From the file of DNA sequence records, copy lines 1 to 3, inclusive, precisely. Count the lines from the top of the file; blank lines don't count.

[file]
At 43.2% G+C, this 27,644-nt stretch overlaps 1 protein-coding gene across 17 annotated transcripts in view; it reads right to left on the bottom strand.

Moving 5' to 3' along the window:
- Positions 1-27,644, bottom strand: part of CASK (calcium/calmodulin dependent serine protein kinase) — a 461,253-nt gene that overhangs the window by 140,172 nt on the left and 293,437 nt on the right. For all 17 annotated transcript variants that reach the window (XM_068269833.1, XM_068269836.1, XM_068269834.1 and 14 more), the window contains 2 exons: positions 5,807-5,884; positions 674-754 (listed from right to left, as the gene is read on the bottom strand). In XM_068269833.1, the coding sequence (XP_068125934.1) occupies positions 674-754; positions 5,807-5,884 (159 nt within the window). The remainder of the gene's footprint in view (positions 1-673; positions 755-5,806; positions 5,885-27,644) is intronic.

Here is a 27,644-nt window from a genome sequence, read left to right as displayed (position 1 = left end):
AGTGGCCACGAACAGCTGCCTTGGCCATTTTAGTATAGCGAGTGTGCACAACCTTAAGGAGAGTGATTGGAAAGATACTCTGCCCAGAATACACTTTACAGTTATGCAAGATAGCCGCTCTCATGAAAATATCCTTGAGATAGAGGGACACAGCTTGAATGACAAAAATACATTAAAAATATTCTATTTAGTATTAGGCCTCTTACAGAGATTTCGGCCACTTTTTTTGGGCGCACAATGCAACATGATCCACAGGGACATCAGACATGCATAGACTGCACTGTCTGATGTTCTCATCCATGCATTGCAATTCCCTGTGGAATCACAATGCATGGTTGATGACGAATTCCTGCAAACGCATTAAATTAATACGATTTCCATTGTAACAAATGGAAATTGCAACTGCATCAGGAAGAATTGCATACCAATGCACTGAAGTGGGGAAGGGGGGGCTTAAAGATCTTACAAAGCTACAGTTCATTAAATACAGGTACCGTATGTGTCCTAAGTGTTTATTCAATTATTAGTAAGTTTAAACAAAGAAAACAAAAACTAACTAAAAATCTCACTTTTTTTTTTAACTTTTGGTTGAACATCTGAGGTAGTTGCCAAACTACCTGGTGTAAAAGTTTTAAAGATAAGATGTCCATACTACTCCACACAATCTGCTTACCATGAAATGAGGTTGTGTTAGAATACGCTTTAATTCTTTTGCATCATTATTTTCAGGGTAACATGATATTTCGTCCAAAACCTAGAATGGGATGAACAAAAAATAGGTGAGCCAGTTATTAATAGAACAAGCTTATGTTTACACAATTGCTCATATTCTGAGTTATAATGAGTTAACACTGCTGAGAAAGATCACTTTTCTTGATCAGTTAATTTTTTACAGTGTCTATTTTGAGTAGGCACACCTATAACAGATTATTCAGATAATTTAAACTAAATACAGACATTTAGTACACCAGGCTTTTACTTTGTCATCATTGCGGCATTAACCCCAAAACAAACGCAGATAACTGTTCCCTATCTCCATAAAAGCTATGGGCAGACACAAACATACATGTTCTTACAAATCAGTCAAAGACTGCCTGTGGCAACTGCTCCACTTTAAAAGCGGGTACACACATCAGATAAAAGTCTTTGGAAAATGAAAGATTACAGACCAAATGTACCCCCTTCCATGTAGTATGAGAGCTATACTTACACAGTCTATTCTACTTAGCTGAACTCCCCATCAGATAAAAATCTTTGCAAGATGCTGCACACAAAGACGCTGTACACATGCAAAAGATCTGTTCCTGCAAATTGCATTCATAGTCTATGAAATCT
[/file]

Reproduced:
At 43.2% G+C, this 27,644-nt stretch overlaps 1 protein-coding gene across 17 annotated transcripts in view; it reads right to left on the bottom strand.

Moving 5' to 3' along the window:
- Positions 1-27,644, bottom strand: part of CASK (calcium/calmodulin dependent serine protein kinase) — a 461,253-nt gene that overhangs the window by 140,172 nt on the left and 293,437 nt on the right. For all 17 annotated transcript variants that reach the window (XM_068269833.1, XM_068269836.1, XM_068269834.1 and 14 more), the window contains 2 exons: positions 5,807-5,884; positions 674-754 (listed from right to left, as the gene is read on the bottom strand). In XM_068269833.1, the coding sequence (XP_068125934.1) occupies positions 674-754; positions 5,807-5,884 (159 nt within the window). The remainder of the gene's footprint in view (positions 1-673; positions 755-5,806; positions 5,885-27,644) is intronic.